orbital cycles

Much of my undergraduate research dealt with orbital cycles, which are periodic wobbles in Earth’s rotation and orbit around the Sun that affect when, where, and how much Earth’s surface receives solar radiation. Because they affect the Earth’s energy budget (which is entirely dictated by solar input), these wobbles are capable of changing Earth’s climate. In fact, the ice ages of the past 5 million years are a direct result of these orbital cycles.

major disclaimer: These cycles are not responsible for global warming, which is caused by emission of greenhouse gasses by humans!

Anyway, along the way, I wrote a bunch of codes and made some visuals that might be of use to others, so I’ll share them here, along with a brief description of orbital cycles in case you’ve never heard of them before.

There are three orbital cycles:

eccentricity: This cycle changes the shape of Earth’s orbit around the sun, which goes from circular to elliptical and back every 100,000 years. When Earth’s orbit is elliptical, there are points when the Earth is closest (perihelion) and furthest (aphelion) from the Sun, meaning that the total amount of energy received is no longer constant throughout an orbit like it is for circular orbits.

Animation of eccentricity. Earth’s orbit is the black line, which goes from circular to elliptical and back. Also shown is apsidal precession, which is what causes the ellipse of Earth’s orbit to itself rotate around the Sun. The degree of eccentricity is exaggerated 10 times (Earth’s orbit is never as elliptical as shown above).

precession: Precession is the rotation of Earth’s spin axis. For Earth, this rotation takes roughly 23,000 years. Precession is important because it changes what season occurs when the Earth is closer or further from the Sun. Right now, our orbit is somewhat elliptical, and when we are closest to the sun, it is southern hemisphere summer, meaning that southern hemisphere summers are currently relatively warm. In roughly 11,000 years, it will be northern hemisphere summer when we’re closest to the Sun. If you’re following along, then you’ll understand that precession is completely irrelevant for an orbit that’s perfectly circular: because Earth always receives the same amount of energy from the sun in a circular orbit, the phase of seasons with respect to trajectory along the orbit does not matter.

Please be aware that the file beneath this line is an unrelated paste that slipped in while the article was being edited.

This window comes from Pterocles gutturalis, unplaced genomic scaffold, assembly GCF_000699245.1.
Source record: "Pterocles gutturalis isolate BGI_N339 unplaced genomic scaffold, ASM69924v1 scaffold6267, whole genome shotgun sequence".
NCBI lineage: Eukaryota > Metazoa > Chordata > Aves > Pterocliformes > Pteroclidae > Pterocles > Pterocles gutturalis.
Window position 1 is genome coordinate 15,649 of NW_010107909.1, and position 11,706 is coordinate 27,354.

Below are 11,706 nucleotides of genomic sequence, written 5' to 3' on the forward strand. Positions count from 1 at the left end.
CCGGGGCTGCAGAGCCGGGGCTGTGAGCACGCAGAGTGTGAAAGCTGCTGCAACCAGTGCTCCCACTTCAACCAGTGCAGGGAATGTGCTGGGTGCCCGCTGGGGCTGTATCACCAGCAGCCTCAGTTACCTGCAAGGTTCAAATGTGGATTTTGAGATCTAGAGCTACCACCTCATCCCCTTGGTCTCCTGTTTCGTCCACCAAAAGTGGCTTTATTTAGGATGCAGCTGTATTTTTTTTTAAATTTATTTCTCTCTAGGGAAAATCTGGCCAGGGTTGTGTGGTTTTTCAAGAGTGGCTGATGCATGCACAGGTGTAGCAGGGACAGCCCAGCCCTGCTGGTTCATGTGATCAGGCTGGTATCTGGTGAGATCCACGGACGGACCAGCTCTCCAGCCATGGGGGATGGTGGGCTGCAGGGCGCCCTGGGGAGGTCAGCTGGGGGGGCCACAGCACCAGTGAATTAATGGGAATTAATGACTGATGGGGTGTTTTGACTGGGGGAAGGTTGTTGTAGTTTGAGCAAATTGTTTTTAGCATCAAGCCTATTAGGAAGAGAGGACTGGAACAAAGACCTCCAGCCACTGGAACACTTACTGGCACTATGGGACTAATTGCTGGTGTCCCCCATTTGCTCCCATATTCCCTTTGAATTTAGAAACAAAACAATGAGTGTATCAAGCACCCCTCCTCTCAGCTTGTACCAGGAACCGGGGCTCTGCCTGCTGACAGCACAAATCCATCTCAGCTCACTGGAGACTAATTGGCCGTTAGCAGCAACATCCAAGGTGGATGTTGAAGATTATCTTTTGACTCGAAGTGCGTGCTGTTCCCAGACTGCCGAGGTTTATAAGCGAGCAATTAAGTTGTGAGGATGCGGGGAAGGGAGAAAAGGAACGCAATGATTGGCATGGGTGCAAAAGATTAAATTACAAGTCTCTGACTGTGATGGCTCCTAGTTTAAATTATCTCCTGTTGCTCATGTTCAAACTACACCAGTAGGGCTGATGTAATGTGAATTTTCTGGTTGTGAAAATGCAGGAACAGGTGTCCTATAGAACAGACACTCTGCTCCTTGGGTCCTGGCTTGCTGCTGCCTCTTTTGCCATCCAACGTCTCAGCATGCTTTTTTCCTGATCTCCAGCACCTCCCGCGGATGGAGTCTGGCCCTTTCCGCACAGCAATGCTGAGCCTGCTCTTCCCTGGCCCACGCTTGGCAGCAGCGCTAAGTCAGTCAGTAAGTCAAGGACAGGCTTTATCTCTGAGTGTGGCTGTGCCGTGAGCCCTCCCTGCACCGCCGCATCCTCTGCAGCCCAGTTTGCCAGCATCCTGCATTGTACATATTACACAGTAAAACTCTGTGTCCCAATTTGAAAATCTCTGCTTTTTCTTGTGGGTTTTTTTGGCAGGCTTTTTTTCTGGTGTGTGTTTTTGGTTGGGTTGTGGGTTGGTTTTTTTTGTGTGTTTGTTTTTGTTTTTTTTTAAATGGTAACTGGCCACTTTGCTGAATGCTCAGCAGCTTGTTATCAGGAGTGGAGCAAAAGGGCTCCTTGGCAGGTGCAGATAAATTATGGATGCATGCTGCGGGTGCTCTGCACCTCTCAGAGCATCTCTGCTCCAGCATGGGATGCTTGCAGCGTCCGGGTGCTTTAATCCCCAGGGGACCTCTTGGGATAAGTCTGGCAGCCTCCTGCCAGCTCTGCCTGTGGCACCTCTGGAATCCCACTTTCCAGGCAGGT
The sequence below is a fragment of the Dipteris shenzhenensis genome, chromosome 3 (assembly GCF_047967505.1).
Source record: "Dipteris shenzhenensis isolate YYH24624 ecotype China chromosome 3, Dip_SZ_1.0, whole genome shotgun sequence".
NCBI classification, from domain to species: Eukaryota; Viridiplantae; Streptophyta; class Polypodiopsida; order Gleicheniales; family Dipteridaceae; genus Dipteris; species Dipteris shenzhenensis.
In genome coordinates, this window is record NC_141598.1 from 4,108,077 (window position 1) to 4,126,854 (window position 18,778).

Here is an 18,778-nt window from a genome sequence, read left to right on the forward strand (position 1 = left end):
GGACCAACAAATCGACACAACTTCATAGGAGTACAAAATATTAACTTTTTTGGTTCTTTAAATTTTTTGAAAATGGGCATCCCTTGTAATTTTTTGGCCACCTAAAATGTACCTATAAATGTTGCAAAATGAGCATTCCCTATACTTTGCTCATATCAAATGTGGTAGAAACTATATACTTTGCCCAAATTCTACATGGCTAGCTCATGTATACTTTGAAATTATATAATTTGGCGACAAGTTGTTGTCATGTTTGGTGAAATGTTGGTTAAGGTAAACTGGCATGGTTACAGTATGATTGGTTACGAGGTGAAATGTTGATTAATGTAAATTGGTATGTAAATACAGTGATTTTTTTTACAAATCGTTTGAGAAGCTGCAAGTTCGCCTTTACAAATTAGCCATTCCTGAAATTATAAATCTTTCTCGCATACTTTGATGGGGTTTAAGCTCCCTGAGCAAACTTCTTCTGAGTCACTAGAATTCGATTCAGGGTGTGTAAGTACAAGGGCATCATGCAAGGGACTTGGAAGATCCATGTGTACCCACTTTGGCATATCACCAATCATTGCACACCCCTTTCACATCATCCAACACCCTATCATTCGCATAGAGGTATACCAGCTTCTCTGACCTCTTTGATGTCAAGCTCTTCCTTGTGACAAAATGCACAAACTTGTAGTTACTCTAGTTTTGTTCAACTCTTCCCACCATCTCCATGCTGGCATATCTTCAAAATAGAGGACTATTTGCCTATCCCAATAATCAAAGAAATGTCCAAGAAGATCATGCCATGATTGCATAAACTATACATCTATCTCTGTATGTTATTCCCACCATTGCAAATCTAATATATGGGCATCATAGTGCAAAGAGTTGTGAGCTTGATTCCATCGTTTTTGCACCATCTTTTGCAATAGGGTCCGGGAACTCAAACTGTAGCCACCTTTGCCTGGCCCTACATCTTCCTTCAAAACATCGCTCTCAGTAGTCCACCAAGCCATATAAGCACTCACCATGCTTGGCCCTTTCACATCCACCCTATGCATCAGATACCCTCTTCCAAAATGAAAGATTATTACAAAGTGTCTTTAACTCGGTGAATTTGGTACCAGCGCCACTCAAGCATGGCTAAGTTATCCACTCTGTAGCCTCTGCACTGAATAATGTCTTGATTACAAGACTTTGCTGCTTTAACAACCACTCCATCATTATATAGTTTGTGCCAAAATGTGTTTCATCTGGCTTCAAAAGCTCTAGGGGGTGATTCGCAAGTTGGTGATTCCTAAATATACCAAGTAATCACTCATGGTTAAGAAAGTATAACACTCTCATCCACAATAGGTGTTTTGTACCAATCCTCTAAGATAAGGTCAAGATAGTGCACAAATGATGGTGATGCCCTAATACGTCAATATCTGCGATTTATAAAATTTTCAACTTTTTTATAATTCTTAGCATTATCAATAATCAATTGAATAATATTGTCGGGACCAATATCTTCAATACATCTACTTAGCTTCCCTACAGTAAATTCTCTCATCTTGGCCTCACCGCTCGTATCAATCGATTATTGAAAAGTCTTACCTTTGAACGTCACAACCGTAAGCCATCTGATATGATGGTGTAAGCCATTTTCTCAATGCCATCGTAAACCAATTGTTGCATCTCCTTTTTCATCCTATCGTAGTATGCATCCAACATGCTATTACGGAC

Animation of precession. The black line is perpendicular to the plane of Earth’s orbit around the Sun. The red lines is Earth’s spin axis.

obliquity: Obliquity refers to the tilt of Earth’s axis of rotation with respect to the line perpendicular to the plane of Earth’s orbit around the Sun. This tilt is the reason that we have seasons, because it means that there are times when a hemisphere is angled towards or away from the Sun. The tilt angle changes from roughly 22 to 24.5° and back every 41,000 years, meaning that the degree of seasonality on the planet changes periodically.


Animation of obliquity. The black line is mean obliquity of 23.3°. The red line shows Earth’s spin axis. The range of inclinations is exaggerated by 5 times.

The code for generating these animations is in a Matlab script and assumes access to the mapping toolbox in Matlab.